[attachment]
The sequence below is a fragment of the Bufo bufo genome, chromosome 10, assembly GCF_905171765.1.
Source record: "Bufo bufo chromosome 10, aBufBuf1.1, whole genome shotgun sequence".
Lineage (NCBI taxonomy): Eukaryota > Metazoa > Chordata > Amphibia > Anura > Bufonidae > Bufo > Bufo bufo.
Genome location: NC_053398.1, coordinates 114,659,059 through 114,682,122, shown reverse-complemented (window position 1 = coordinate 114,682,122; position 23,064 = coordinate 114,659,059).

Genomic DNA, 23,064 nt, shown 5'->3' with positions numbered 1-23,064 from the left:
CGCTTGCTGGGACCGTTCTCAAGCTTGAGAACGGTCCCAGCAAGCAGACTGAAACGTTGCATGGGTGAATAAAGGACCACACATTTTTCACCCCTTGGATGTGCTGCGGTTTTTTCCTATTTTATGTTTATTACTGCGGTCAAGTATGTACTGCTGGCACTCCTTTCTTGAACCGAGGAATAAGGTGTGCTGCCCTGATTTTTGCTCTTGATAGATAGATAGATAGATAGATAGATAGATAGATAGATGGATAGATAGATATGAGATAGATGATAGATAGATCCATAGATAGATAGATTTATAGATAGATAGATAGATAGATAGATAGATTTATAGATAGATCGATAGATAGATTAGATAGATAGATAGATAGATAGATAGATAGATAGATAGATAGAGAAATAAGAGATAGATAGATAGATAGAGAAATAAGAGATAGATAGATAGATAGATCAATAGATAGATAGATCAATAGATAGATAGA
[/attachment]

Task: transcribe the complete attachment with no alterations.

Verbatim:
The sequence below is a fragment of the Bufo bufo genome, chromosome 10, assembly GCF_905171765.1.
Source record: "Bufo bufo chromosome 10, aBufBuf1.1, whole genome shotgun sequence".
Lineage (NCBI taxonomy): Eukaryota > Metazoa > Chordata > Amphibia > Anura > Bufonidae > Bufo > Bufo bufo.
Genome location: NC_053398.1, coordinates 114,659,059 through 114,682,122, shown reverse-complemented (window position 1 = coordinate 114,682,122; position 23,064 = coordinate 114,659,059).

Genomic DNA, 23,064 nt, shown 5'->3' with positions numbered 1-23,064 from the left:
CGCTTGCTGGGACCGTTCTCAAGCTTGAGAACGGTCCCAGCAAGCAGACTGAAACGTTGCATGGGTGAATAAAGGACCACACATTTTTCACCCCTTGGATGTGCTGCGGTTTTTTCCTATTTTATGTTTATTACTGCGGTCAAGTATGTACTGCTGGCACTCCTTTCTTGAACCGAGGAATAAGGTGTGCTGCCCTGATTTTTGCTCTTGATAGATAGATAGATAGATAGATAGATAGATAGATAGATGGATAGATAGATATGAGATAGATGATAGATAGATCCATAGATAGATAGATTTATAGATAGATAGATAGATAGATAGATAGATTTATAGATAGATCGATAGATAGATTAGATAGATAGATAGATAGATAGATAGATAGATAGATAGATAGAGAAATAAGAGATAGATAGATAGATAGAGAAATAAGAGATAGATAGATAGATAGATCAATAGATAGATAGATCAATAGATAGATAGA